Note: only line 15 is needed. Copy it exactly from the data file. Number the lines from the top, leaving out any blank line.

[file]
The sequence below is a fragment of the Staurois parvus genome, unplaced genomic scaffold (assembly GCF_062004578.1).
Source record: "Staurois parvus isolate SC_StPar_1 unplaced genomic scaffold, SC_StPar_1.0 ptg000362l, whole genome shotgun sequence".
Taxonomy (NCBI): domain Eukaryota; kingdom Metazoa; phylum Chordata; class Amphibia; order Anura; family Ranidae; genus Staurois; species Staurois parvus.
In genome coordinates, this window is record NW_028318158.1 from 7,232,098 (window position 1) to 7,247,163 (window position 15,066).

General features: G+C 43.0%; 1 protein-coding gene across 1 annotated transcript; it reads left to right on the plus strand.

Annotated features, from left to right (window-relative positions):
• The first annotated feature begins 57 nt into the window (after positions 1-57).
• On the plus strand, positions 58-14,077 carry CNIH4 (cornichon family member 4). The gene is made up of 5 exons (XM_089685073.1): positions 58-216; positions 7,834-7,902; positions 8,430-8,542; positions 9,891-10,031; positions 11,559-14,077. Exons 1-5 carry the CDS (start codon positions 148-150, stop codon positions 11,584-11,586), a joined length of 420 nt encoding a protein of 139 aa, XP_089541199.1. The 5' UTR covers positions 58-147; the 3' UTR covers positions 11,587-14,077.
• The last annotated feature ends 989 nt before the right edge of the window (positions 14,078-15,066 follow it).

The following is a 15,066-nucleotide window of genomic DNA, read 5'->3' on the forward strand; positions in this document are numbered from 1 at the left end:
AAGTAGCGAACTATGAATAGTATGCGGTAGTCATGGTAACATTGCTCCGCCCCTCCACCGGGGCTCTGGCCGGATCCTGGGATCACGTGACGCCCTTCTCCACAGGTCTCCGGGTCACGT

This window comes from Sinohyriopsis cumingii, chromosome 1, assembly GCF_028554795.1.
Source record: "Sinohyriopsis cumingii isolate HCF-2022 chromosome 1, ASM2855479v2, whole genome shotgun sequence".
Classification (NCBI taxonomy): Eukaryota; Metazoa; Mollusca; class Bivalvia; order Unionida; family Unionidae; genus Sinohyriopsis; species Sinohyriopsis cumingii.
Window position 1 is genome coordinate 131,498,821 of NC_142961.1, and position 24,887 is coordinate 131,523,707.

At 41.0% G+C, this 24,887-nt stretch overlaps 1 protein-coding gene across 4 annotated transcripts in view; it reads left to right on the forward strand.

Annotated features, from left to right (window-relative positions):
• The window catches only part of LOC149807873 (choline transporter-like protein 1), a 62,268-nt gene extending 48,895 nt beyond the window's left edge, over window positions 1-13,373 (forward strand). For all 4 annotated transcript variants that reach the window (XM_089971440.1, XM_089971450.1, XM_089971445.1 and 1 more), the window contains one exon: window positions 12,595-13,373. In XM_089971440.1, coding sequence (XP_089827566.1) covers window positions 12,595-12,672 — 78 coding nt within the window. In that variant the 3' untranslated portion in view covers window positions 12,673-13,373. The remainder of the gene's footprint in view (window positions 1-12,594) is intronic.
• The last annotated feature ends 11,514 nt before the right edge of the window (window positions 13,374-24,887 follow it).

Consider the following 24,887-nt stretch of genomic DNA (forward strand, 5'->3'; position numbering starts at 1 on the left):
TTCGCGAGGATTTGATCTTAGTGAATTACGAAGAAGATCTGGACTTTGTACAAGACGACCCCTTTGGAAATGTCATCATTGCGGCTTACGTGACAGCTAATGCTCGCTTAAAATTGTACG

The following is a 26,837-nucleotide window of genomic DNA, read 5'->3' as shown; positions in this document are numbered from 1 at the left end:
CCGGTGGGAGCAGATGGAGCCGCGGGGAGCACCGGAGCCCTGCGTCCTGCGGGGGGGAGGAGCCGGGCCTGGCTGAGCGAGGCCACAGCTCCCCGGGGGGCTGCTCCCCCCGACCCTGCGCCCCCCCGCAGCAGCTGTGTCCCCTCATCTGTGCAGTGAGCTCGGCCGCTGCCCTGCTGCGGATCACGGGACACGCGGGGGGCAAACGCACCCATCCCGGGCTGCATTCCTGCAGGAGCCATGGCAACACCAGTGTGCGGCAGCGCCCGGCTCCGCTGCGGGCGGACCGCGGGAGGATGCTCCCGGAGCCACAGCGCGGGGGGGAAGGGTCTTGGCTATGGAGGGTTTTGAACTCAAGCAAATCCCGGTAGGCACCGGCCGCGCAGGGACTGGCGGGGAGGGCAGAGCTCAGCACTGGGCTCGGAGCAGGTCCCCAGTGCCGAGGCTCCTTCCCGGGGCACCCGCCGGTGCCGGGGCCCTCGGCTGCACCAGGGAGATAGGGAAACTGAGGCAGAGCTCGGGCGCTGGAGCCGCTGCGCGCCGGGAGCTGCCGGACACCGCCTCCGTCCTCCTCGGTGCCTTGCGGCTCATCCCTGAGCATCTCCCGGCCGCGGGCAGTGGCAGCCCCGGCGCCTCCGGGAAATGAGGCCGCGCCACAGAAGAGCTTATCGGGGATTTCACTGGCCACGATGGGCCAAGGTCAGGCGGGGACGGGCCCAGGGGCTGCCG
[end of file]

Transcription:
Window position 1 is genome coordinate 131,498,821 of NC_142961.1, and position 24,887 is coordinate 131,523,707.